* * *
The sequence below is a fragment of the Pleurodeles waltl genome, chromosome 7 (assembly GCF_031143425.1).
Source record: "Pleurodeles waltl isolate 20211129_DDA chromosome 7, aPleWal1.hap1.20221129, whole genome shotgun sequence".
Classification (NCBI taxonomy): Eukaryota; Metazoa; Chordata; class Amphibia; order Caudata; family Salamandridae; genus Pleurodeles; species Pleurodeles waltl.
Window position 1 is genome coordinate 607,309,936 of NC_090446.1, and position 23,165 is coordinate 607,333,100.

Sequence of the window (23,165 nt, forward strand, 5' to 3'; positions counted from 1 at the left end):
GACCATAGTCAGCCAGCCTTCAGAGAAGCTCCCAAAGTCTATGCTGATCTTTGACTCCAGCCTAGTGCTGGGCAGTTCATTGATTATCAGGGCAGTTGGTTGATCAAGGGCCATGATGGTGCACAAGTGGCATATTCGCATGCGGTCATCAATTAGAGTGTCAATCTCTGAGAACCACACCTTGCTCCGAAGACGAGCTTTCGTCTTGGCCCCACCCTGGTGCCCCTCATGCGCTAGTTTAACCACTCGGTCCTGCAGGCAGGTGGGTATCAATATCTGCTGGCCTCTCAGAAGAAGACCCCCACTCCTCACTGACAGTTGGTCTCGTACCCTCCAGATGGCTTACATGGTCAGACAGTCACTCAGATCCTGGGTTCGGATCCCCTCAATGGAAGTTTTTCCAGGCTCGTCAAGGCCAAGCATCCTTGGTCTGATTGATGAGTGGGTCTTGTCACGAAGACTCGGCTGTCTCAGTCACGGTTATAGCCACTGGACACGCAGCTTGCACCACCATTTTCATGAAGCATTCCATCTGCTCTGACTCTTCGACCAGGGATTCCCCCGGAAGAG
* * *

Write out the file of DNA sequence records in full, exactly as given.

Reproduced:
The sequence below is a fragment of the Pleurodeles waltl genome, chromosome 7 (assembly GCF_031143425.1).
Source record: "Pleurodeles waltl isolate 20211129_DDA chromosome 7, aPleWal1.hap1.20221129, whole genome shotgun sequence".
Classification (NCBI taxonomy): Eukaryota; Metazoa; Chordata; class Amphibia; order Caudata; family Salamandridae; genus Pleurodeles; species Pleurodeles waltl.
Window position 1 is genome coordinate 607,309,936 of NC_090446.1, and position 23,165 is coordinate 607,333,100.

Sequence of the window (23,165 nt, forward strand, 5' to 3'; positions counted from 1 at the left end):
GACCATAGTCAGCCAGCCTTCAGAGAAGCTCCCAAAGTCTATGCTGATCTTTGACTCCAGCCTAGTGCTGGGCAGTTCATTGATTATCAGGGCAGTTGGTTGATCAAGGGCCATGATGGTGCACAAGTGGCATATTCGCATGCGGTCATCAATTAGAGTGTCAATCTCTGAGAACCACACCTTGCTCCGAAGACGAGCTTTCGTCTTGGCCCCACCCTGGTGCCCCTCATGCGCTAGTTTAACCACTCGGTCCTGCAGGCAGGTGGGTATCAATATCTGCTGGCCTCTCAGAAGAAGACCCCCACTCCTCACTGACAGTTGGTCTCGTACCCTCCAGATGGCTTACATGGTCAGACAGTCACTCAGATCCTGGGTTCGGATCCCCTCAATGGAAGTTTTTCCAGGCTCGTCAAGGCCAAGCATCCTTGGTCTGATTGATGAGTGGGTCTTGTCACGAAGACTCGGCTGTCTCAGTCACGGTTATAGCCACTGGACACGCAGCTTGCACCACCATTTTCATGAAGCATTCCATCTGCTCTGACTCTTCGACCAGGGATTCCCCCGGAAGAG